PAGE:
If I could just get myself to an Indian restaurant… I could try something other than Aloo Gobi Mattar. But of course, this would lead to multiple Indian food cravings rather than just one specific dish. I think that’s something I can live with. For the time being, I’ll just keep trying to recreate the only Indian food dish I have tried… and continued to crave.
Aloo Gobi Mattar
Adapted from Veggie Belly
2 cups cauliflower florets, gently broken into bite-sized pieces
2 white potatoes, cut into bite-sized chunks, not peeled (medium size)
3 teaspoon vegetable oil
1/4 teaspoon whole cumin seeds
1/2 teaspoon finely chopped ginger or minced ginger
1/2 cup finely chopped onion
2 cardamon pods (didn’t have, unfortunately)
1/4 cup finely chopped tomato + 1/2 teaspoon sea salt, mixed
1/4 teaspoon turmeric powder
1/2 teaspoon chili powder
1/2 teaspoon Kashmiri Chili Powder or red chili powder (didn’t have)
1/2 teaspoon ground cumin
1/2 teaspoon ground coriander
Frozen peas, about a handful or 1/2 cup
1/4 teaspoon garam masala
2 teaspoon 0% Greek yogurt or regular yogurt
2 tsp Dried fenugreek leaves / Kasuri Methi (Optional)
In a sauce pan, add 2 cups of water, 1/2 tsp salt. Bring it to boil. Turn off and add the cauliflower florets, let stand 2 minutes to blanch the cauliflower. Remove. Add cut potatoes to same cooking water, cook until fork-tender.
In a wok/kadai, add oil and heat on medium heat. Add cumin seeds and listen for the sizzle. After a minute or two, when you see the seeds turning brown, add cardamom, chopped ginger, and onion. Sauté until onion is translucent, 2-3 minutes.
Add the tomato/salt mixture and sauté 3 minutes. Add turmeric, chili, kashmiri chili powder, and continue to sauté. If necessary add 2-4 teaspoons of water to keep it from sticking.
Add the ground cumin & ground coriander and sauté. Add a handful of frozen peas. Add two tiny dollops (2 teaspoons) of yogurt, and the pre-cooked potato and cauliflower. Mix well–be sure to get all of the sautéed bits from the bottom of the pan to cover the cauliflower and potatoes.
Add garam masala, mix, and close the lid on the wok and let it simmer (There wasn’t much to simmer for mine, so it just kind of cooked a little longer) to marry the flavors. Stir to avoid stickage, unless using a non-stick wok (like I did).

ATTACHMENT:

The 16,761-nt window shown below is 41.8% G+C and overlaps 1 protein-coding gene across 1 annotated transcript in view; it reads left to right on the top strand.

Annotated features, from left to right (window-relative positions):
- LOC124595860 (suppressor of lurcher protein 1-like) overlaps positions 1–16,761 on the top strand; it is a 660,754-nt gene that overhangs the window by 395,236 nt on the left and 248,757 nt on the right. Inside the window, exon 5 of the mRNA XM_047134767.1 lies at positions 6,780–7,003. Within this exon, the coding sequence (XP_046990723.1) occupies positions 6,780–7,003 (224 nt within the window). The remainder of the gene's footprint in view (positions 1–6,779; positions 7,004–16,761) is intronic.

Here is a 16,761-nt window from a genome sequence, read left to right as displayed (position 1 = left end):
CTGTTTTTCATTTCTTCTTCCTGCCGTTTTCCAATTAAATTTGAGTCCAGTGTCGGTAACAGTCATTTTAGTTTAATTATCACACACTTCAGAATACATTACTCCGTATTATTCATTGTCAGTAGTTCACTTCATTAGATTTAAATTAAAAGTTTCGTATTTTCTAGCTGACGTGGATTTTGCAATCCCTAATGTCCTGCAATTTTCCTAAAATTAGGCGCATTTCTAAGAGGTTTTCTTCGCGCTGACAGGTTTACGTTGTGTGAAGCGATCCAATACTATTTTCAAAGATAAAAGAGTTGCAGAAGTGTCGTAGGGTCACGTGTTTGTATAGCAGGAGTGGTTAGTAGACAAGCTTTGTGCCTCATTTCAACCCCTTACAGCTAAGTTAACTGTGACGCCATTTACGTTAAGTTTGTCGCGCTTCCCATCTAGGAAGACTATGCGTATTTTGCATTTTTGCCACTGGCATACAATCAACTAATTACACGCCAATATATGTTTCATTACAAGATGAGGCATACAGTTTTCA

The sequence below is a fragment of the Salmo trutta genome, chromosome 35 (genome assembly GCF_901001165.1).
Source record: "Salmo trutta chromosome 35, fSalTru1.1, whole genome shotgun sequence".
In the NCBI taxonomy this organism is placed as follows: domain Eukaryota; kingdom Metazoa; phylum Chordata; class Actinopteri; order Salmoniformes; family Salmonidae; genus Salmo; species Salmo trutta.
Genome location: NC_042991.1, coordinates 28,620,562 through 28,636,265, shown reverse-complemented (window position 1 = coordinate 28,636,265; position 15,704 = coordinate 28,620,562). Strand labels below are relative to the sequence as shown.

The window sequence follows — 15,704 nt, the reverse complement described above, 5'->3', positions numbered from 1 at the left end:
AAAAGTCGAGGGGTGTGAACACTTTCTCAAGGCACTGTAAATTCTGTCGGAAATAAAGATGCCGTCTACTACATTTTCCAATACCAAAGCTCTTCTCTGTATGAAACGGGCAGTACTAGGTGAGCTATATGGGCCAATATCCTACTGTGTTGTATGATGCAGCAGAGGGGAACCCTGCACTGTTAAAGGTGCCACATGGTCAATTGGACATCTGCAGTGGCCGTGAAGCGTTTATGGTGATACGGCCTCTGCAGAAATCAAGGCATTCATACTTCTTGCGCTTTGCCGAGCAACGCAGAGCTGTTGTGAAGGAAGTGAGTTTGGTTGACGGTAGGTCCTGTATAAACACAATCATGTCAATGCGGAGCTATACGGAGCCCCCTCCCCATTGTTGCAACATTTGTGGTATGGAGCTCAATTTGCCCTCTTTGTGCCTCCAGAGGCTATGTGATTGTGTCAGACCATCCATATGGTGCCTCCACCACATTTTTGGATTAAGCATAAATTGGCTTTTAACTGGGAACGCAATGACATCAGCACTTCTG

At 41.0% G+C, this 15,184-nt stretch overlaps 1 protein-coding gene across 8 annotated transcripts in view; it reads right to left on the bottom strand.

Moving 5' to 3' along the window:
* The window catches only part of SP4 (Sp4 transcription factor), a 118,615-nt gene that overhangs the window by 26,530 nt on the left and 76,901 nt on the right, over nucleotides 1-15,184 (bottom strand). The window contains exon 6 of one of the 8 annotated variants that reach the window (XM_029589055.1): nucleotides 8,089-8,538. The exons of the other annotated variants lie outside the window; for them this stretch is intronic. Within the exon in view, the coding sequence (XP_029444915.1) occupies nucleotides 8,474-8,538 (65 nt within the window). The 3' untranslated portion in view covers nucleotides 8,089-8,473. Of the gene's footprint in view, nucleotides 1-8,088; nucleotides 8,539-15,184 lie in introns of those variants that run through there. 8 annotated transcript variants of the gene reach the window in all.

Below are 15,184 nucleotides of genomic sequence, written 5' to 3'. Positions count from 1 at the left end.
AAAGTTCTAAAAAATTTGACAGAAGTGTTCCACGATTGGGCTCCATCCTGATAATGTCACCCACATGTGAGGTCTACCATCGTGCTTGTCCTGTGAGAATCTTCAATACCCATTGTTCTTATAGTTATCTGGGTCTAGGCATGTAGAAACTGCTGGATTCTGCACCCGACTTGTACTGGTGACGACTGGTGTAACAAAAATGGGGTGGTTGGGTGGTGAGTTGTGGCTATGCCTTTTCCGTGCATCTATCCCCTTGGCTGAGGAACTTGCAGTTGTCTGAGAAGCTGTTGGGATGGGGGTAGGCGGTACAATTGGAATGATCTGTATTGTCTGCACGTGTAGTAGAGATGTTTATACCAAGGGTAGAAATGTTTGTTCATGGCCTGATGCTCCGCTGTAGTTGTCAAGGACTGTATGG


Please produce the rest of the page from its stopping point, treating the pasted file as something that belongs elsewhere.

If there is any liquid, open the lid and let it evaporate. Let cool but serve hot, topped with fenugreek leaves (didn’t have).
A note about the formatting of the ingredients: These ingredients can be combined beforehand in small bowls to make use of mise-en-place, which you’ll find quite useful in this recipe because of the multitude of spices. So ingredients that are bolded in a row can be in one bowl; underlined => different bowl; italicized => different bowl. Little glass bowls are perfect for this. I am usually too lazy to do mise-en-place, but it’s a definite for this recipe.
So this was quite yummy! Having non-burnt garam masala made a difference I think, as did fresher ginger and such. But while my first attempt at this dish came out too brothy, this one was hardly brothy at all–in fact, it was rather dry. I was hoping for more of a thick stew sort of thing, that could drench rice; a sauce that could be cleaned off the plate with some naan. Still doesn’t live up to the one I had but it was fun to make, and better than my first attempt. It was deliciously spicy (in the flavor way, not in the heat heat heat way).
I like that this dish is mainly vegetables but is still so filling. I’m glad this one included tomatoes to add more umami/savory flavor. I added peas for a pop of color (was not in the original) and some sweetness to go with all of the savory spices.
I made garlic bread to go with this (talk about cuisine-crossover) and it was pretty good, although naan would have been better. Some rice would have been good as well. I had a small side of plain yogurt with mine, too, to dip! Next project… homemade naan? Homemade whole wheat naan? Hmm… if I only had the patience to wait for the dough to rise…